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Author Agatha Christie is seen in this undated still image. Courtesy of BritBox (Unfinished Portrait Documentary)/BBC Studios/Handout via Reuters.
Author Agatha Christie is seen in this undated still image. Courtesy of BritBox (Unfinished Portrait Documentary)/BBC Studios/Handout via Reuters.

It’s 100 years of the egg-headed detective who stole our hearts

A perfect murder: Agatha Christie killed Hercule Poirot and revealed the deed only 35 years later

Not too may people would have noticed it, other than literary critics who don’t turn up their noses at anyone beyond Margaret Atwood or Colson Whitehead, but this October marked the 100th anniversary of a man with an upward-curled pair of moustaches and a head shaped exactly like an egg. I speak, of course, of that Belgian detective who possibly suffered from obsessive compulsive disorder, lived in Flat 203 at 56B Whitehaven Mansions, before retiring briefly to the English countryside to grow marrows. But the murders followed him.

A 25-year-old Agatha Christie wrote The Mysterious Affair at Styles in 1916, while working as a nurse in World War I, and drawing from her experiences with Belgian refugees. It took her four years to find a publisher, before The Bodley Head decided to go with it. In Styles, Christie mentioned that her odd hero had retired as the head of police of Brussels at the age of 55 in 1905. So when we came to know him, he was already in his mid-60s. According to H.R.F. Keating, another great British detective fiction writer, when that elegant and self-important sleuth took his own life in 1975 in Curtain, he must have been about 130 years old.

Readers did not mind. Christie remains one of the top selling authors of all time. I must admit here that my favourite detective, however, remains Sherlock Holmes. One of the reasons is that Sir Arthur Conan Doyle was a better writer than Christie by several orders of magnitude. More broadly, I gravitate towards American writers—Raymond Chandler, Dashiell Hammett, the now-forgotten (but absolutely brilliant) Ross Macdonald, James Lee Burke, and the new kid on the block, Joe Ide, whose novels feature a very Holmesian African-American gumshoe.

The classic British detective story that takes place in a mansion (a closed system), with a fixed number of suspects and the detective conducting a triumphant—and long—denouement in the library with everyone present, to me, is akin to a sudoku puzzle. After some time and hard work, you can master it. American detective fiction is different, where it’s mean streets and not manors, but the British sudokus retain their own peculiar charm.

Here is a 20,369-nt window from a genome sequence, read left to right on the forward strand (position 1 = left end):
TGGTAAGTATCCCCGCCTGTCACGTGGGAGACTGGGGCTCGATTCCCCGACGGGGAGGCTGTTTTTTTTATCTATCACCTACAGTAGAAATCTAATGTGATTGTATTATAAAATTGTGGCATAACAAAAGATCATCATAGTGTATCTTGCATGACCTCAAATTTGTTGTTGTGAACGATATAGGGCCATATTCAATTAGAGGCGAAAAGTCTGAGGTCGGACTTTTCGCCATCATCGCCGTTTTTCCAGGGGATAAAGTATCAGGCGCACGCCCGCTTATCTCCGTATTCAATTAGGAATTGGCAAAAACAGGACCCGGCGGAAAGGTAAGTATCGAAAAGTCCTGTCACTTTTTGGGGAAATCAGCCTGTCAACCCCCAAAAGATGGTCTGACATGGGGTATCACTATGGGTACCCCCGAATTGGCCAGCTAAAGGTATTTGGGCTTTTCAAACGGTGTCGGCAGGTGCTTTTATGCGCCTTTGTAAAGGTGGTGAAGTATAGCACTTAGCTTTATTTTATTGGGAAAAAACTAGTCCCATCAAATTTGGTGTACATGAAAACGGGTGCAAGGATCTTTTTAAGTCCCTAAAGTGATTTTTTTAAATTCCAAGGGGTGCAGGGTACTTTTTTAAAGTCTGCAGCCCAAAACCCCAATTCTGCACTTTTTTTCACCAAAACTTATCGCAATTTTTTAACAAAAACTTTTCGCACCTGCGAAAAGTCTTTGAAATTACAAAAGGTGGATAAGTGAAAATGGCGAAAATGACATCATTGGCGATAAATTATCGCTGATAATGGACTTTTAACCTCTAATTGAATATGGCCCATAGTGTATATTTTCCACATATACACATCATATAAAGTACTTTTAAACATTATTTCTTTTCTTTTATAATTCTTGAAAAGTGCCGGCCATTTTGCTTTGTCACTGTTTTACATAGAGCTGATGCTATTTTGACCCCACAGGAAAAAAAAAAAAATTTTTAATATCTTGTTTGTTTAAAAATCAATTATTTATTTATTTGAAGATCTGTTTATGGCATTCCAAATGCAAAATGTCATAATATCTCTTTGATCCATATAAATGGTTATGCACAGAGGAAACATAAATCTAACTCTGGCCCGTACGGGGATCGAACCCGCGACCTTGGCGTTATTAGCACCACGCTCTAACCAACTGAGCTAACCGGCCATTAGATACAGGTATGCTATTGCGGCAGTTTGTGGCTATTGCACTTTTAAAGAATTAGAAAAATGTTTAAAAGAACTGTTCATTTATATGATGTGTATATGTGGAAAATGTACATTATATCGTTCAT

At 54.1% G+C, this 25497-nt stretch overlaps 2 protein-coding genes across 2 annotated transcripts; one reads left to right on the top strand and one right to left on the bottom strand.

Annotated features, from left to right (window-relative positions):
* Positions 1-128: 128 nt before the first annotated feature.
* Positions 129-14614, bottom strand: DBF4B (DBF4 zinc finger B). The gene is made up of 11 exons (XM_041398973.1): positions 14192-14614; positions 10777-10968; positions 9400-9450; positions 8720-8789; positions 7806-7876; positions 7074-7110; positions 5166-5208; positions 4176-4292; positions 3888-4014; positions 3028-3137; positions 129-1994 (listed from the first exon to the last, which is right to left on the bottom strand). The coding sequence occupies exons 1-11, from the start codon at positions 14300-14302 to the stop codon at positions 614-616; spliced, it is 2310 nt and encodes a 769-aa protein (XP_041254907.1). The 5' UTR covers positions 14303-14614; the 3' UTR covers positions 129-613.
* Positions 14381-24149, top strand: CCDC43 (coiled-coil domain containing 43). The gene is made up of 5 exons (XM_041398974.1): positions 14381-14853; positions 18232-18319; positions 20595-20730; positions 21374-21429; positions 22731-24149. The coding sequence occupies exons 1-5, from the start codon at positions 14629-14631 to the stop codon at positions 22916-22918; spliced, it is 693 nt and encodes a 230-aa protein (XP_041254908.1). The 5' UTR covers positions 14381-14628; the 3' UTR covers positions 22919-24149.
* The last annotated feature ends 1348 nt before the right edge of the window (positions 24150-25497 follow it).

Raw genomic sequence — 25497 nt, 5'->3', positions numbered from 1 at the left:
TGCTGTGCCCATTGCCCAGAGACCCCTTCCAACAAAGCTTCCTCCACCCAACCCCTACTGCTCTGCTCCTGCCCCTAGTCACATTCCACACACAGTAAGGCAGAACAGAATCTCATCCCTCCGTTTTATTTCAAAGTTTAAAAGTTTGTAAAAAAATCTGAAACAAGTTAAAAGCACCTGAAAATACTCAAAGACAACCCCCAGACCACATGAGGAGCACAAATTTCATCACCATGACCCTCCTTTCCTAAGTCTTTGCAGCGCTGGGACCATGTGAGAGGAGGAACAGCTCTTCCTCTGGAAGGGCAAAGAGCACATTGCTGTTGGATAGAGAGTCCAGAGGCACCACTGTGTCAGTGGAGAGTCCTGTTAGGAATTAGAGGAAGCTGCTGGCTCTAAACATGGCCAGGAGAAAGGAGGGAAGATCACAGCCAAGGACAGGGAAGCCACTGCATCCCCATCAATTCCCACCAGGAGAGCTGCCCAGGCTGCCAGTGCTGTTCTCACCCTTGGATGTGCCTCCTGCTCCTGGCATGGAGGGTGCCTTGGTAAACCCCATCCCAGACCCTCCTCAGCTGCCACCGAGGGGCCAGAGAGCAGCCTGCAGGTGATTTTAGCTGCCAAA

So too that Belgian, whose exploits you read not for the language, not for deep character analysis, not for dialogue (his French is faulty), but for the uber-clever plotting and how his little grey cells work out the machinations of murderers.

Christie was a devilish plotter (much better than Doyle), peppering her stories with red herrings and decoys. She loved playing cat-and-mouse with the reader. If her five-feet-four-inches-tall portly sleuth had to deal with the most devious criminals, she was no better than them when dealing with her readers. If I remember correctly, in One Two Buckle My Shoe, she had given enough throwaway clues to make it perfectly plausible for someone else to be the killer and not the one who is revealed as the perpetrator. The reader pits her wits against the author, who, in fact, is challenging her, like a Cheshire cat whose wicked disembodied smile hangs in the air as one reaches the end of the book.

No wonder that a critic, reviewing Christie’s most celebrated novel, The Murder of Roger Ackroyd, wrote, in a mixture of admiration and frustration, that in Christie’s next book, the reader would be the murderer. And no one even dares to attempt her break-all-the-rules ingenuity of Murder On The Orient Express. She also invented the serial killer (though very different from today’s psychopaths), more or less, in The ABC Murder Mysteries.

In one of her early novels, Murder on the Links, Christie’s detective makes fun of a rival “bloodhound" detective who focuses on the traditional trail of clues established by Sherlock Holmes—footprints, fingerprints, cigar ash, and so on. Rather than painstakingly examining crime scenes, crawling around with a magnifying glass, our preening friend tries to surmise the psychology of the murderer. His belief is that particular crimes are committed by particular types of people.

Yet, even as she enjoyed great success as a writer, much like Conan Doyle, Christie got tired of her little detective. She said that he was a “detestable, bombastic, tiresome, ego-centric little creep". Conan Doyle killed off Holmes, but was forced to resurrect him after a huge public outcry. Christie chose a more sneaky strategy. She wrote Curtain, a novel in which her man would die, in the 1940s and sealed the manuscript in a bank vault. And then she continued to write books featuring the “creep".

Curtain was published in 1975 (Christie died soon after). Whatever the disputable merits of the book, she had had her last laugh at her fans. Her hero revealed that his moustaches, that people had marvelled at for 60 years, were false. On 6 August 1975, The New York Times published its only-ever obituary of a fictional character. In Curtain, read the obituary: “(Hercule Poirot) managed, in one final gesture, to perform one more act of cerebration that saved an innocent bystander from disaster. ‘Nothing in his life became him like the leaving it,’ to quote Shakespeare, whom Poirot frequently misquoted." Happy 100th birthday, mon ami.

Sandipan Deb is a former editor of ‘Financial Express’, and founder-editor of ‘Open’ and ‘Swarajya’ magazines

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